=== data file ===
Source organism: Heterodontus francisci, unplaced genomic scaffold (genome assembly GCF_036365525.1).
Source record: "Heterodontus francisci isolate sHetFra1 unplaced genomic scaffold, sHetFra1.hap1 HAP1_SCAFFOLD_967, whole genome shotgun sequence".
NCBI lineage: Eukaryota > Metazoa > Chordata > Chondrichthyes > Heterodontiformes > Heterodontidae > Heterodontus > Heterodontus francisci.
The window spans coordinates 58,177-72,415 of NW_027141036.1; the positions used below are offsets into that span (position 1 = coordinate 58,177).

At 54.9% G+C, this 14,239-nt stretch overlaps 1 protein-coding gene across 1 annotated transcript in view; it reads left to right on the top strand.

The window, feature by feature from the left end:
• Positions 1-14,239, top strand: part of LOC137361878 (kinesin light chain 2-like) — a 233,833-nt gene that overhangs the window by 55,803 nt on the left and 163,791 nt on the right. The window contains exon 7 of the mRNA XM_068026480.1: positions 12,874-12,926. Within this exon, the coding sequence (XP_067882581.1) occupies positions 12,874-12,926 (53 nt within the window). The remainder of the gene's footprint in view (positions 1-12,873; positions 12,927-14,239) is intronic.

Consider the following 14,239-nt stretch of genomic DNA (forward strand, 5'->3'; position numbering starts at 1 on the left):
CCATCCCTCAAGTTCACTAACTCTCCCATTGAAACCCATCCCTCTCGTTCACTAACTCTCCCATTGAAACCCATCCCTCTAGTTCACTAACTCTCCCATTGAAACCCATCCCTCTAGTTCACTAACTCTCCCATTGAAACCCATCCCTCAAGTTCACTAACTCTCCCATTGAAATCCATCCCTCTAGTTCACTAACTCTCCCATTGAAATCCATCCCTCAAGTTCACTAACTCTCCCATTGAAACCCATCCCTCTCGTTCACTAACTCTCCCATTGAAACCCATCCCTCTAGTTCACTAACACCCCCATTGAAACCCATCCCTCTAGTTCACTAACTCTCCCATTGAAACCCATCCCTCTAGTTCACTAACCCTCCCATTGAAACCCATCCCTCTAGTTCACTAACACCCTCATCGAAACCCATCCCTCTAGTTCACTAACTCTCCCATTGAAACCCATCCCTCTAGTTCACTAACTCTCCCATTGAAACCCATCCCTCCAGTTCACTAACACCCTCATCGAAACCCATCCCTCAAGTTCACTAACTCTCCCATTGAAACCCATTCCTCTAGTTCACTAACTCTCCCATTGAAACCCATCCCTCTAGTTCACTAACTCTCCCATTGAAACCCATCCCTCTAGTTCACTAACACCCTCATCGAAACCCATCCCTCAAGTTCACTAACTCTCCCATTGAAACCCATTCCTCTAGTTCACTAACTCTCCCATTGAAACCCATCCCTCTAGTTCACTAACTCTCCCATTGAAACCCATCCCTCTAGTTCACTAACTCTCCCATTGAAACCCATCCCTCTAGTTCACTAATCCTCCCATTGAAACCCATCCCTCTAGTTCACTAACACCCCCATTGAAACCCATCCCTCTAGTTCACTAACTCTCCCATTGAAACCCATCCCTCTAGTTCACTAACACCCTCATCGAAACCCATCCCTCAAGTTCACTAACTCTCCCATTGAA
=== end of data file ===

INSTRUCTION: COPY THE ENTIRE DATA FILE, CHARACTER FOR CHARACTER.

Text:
Source organism: Heterodontus francisci, unplaced genomic scaffold (genome assembly GCF_036365525.1).
Source record: "Heterodontus francisci isolate sHetFra1 unplaced genomic scaffold, sHetFra1.hap1 HAP1_SCAFFOLD_967, whole genome shotgun sequence".
NCBI lineage: Eukaryota > Metazoa > Chordata > Chondrichthyes > Heterodontiformes > Heterodontidae > Heterodontus > Heterodontus francisci.
The window spans coordinates 58,177-72,415 of NW_027141036.1; the positions used below are offsets into that span (position 1 = coordinate 58,177).

At 54.9% G+C, this 14,239-nt stretch overlaps 1 protein-coding gene across 1 annotated transcript in view; it reads left to right on the top strand.

The window, feature by feature from the left end:
• Positions 1-14,239, top strand: part of LOC137361878 (kinesin light chain 2-like) — a 233,833-nt gene that overhangs the window by 55,803 nt on the left and 163,791 nt on the right. The window contains exon 7 of the mRNA XM_068026480.1: positions 12,874-12,926. Within this exon, the coding sequence (XP_067882581.1) occupies positions 12,874-12,926 (53 nt within the window). The remainder of the gene's footprint in view (positions 1-12,873; positions 12,927-14,239) is intronic.

Consider the following 14,239-nt stretch of genomic DNA (forward strand, 5'->3'; position numbering starts at 1 on the left):
CCATCCCTCAAGTTCACTAACTCTCCCATTGAAACCCATCCCTCTCGTTCACTAACTCTCCCATTGAAACCCATCCCTCTAGTTCACTAACTCTCCCATTGAAACCCATCCCTCTAGTTCACTAACTCTCCCATTGAAACCCATCCCTCAAGTTCACTAACTCTCCCATTGAAATCCATCCCTCTAGTTCACTAACTCTCCCATTGAAATCCATCCCTCAAGTTCACTAACTCTCCCATTGAAACCCATCCCTCTCGTTCACTAACTCTCCCATTGAAACCCATCCCTCTAGTTCACTAACACCCCCATTGAAACCCATCCCTCTAGTTCACTAACTCTCCCATTGAAACCCATCCCTCTAGTTCACTAACCCTCCCATTGAAACCCATCCCTCTAGTTCACTAACACCCTCATCGAAACCCATCCCTCTAGTTCACTAACTCTCCCATTGAAACCCATCCCTCTAGTTCACTAACTCTCCCATTGAAACCCATCCCTCCAGTTCACTAACACCCTCATCGAAACCCATCCCTCAAGTTCACTAACTCTCCCATTGAAACCCATTCCTCTAGTTCACTAACTCTCCCATTGAAACCCATCCCTCTAGTTCACTAACTCTCCCATTGAAACCCATCCCTCTAGTTCACTAACACCCTCATCGAAACCCATCCCTCAAGTTCACTAACTCTCCCATTGAAACCCATTCCTCTAGTTCACTAACTCTCCCATTGAAACCCATCCCTCTAGTTCACTAACTCTCCCATTGAAACCCATCCCTCTAGTTCACTAACTCTCCCATTGAAACCCATCCCTCTAGTTCACTAATCCTCCCATTGAAACCCATCCCTCTAGTTCACTAACACCCCCATTGAAACCCATCCCTCTAGTTCACTAACTCTCCCATTGAAACCCATCCCTCTAGTTCACTAACACCCTCATCGAAACCCATCCCTCAAGTTCACTAACTCTCCCATTGAA